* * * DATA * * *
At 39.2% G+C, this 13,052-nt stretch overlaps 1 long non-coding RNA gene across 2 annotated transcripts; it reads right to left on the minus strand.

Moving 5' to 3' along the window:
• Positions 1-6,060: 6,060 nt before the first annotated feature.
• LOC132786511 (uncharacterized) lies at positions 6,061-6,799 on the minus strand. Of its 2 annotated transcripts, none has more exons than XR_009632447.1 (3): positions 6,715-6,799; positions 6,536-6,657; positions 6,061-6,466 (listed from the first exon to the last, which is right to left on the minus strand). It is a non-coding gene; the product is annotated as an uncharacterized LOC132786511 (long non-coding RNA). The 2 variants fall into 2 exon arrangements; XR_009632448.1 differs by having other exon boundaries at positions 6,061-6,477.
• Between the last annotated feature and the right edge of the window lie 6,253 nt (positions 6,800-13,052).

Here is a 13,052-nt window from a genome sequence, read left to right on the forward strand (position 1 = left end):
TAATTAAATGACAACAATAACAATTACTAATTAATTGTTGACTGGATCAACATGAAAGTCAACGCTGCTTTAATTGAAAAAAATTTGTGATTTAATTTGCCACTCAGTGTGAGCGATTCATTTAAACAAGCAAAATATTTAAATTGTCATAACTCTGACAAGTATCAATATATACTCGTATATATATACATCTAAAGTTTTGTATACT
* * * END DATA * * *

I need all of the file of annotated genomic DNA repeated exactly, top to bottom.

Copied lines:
At 39.2% G+C, this 13,052-nt stretch overlaps 1 long non-coding RNA gene across 2 annotated transcripts; it reads right to left on the minus strand.

Moving 5' to 3' along the window:
• Positions 1-6,060: 6,060 nt before the first annotated feature.
• LOC132786511 (uncharacterized) lies at positions 6,061-6,799 on the minus strand. Of its 2 annotated transcripts, none has more exons than XR_009632447.1 (3): positions 6,715-6,799; positions 6,536-6,657; positions 6,061-6,466 (listed from the first exon to the last, which is right to left on the minus strand). It is a non-coding gene; the product is annotated as an uncharacterized LOC132786511 (long non-coding RNA). The 2 variants fall into 2 exon arrangements; XR_009632448.1 differs by having other exon boundaries at positions 6,061-6,477.
• Between the last annotated feature and the right edge of the window lie 6,253 nt (positions 6,800-13,052).

Here is a 13,052-nt window from a genome sequence, read left to right on the forward strand (position 1 = left end):
TAATTAAATGACAACAATAACAATTACTAATTAATTGTTGACTGGATCAACATGAAAGTCAACGCTGCTTTAATTGAAAAAAATTTGTGATTTAATTTGCCACTCAGTGTGAGCGATTCATTTAAACAAGCAAAATATTTAAATTGTCATAACTCTGACAAGTATCAATATATACTCGTATATATATACATCTAAAGTTTTGTATACT